Developed to be as fast as possible, the new Colnago Concept takes aero and adds Italian style. The new bike takes its name from the first carbon model that Colnago developed in partnership with Ferrari back in 1986, and builds on that racing pedigree to develop a bike where speed was the highest priority. Colnago says that they studies every detail to eke out as much aero performance they could while at the same time working their carbon magic to improve drivetrain stiffness for the racing machine. That refined carbon development also promises a frame that will keep a racer fresh and comfortable after a long day in the break to sprint for the win at the line. Take a closer look with us at the shiny goodness after the jump…
The new Concept puts Colnago’s touch on the aerodynamic race bike and does so with a little bit of customization from one bike to the next to tailor to different drivetrain setups. Overall the frame gets narrow and deep down and seat tubes, as well as dropped aero seatstays, while the headtube and gently sloping toptube are not especially thin.
The bike uses an aero seatpost with stepped transitions both above and below the seat cluster to smooth airflow, and also incorporates a wedge-type post clamp integrated into the top of the toptube. The post itself then gets a thinned section with an integrated elastomer to take out some of the shock of a deep section aero seatpost.
In a nod to real world usability, the Concept uses a direct mount rim brake calipers mounted in their standard configuration on the front of the fork and at the seatstay bridge. It seems that wind-tunnel tests from a number of brands have shown that there isn’t so much to be gained by more sheltered brake locations, and clearly no one who ever has to maintain the brakes appreciates having to fight to get access to them.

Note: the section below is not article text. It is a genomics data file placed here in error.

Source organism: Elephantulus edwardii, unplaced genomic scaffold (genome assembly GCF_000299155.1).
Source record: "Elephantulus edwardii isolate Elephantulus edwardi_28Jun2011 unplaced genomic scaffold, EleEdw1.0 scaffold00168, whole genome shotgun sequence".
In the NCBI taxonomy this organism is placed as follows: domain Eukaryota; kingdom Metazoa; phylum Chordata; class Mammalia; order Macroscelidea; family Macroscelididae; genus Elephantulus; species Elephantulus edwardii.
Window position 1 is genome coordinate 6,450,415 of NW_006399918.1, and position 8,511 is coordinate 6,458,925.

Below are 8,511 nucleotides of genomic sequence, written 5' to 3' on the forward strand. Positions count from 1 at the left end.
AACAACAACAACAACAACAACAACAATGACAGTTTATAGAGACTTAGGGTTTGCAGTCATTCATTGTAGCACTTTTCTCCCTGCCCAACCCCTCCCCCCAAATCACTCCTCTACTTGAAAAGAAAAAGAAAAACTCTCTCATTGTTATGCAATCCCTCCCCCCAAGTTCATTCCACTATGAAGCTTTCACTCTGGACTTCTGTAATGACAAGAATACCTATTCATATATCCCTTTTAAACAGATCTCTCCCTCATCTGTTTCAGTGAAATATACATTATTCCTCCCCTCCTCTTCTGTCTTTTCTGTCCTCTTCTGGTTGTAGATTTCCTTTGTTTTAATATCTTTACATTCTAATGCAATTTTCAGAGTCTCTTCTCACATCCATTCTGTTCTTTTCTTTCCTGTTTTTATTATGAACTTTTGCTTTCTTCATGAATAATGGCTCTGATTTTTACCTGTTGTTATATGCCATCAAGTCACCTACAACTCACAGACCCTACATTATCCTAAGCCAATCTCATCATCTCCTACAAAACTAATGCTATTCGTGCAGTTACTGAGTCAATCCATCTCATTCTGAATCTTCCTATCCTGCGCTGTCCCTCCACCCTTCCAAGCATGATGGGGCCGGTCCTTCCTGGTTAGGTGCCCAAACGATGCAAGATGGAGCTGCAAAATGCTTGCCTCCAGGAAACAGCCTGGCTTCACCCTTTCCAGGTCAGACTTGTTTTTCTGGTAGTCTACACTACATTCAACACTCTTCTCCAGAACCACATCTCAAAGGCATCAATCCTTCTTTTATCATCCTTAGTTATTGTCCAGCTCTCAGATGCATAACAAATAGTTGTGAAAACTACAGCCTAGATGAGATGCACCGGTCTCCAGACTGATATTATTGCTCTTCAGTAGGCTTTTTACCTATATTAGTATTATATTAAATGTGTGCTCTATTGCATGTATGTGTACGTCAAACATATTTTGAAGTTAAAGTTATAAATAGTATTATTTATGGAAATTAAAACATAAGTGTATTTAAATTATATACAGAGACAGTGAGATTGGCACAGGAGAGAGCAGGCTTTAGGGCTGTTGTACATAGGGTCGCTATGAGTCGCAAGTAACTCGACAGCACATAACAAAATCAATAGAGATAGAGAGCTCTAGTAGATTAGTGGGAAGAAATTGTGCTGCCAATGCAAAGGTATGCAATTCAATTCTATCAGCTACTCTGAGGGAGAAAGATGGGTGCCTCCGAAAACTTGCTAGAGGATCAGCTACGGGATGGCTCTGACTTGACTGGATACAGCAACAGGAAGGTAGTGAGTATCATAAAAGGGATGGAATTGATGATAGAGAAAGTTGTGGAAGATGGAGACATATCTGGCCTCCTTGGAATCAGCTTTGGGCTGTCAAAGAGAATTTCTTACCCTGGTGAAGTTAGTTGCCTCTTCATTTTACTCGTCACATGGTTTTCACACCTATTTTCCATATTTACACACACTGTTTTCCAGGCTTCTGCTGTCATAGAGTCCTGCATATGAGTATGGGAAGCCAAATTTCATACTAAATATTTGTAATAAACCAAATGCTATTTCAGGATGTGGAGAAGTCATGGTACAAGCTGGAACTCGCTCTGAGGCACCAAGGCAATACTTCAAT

The Concept’s tapered-steerer fork uses thin straight blades on its fork legs to keep drag down at the front, combining with neatly integrated (but normally serviceable) internal cable routing. Frames are specific to what type of shifting they are spec’d with (so you get locked in with electronic or even wireless gruppos if you go that way), with mechanical shifting frames routing cables though a modular port on the top of the Kamm tail style downtube, and the rear brake and electronic shift wires making their way into a small port on the side of the headtube.
The widest part of the frame tubes comes together at the bottom bracket with a ThreadFit BB that is said to balance traditional threaded ease-of-use with the extra rigidity of widely spaced press fit setups. The way it works is by just threading in two light alloy cups that then get bearings pressed in, but can be simply replaced if worn.
Colnago prides itself on their race focus, and was quick to point out that the new Concept frameset has already been approved by the UCI for competition. The bike will be available in at least four standard builds, three with Campagnolo groupsets and one with mechanical Dura-Ace. A SRAM eTap build was also shown, highlighting the setup with even fewer wires. The Concept comes in eight standard sizes from 51-62cm for the effective seattube length.
The bikes get size-specific geometry to deliver consistent handling across the range, so geometry varies quite a bit, but uses a fairly stable head angle around 71.6° and steep seat angle of 74° for their medium 54cm frame; pretty much the same as on their C60. Chainstays for that size are tucked in and still short at just 406mm, with a deep rear wheel cutout.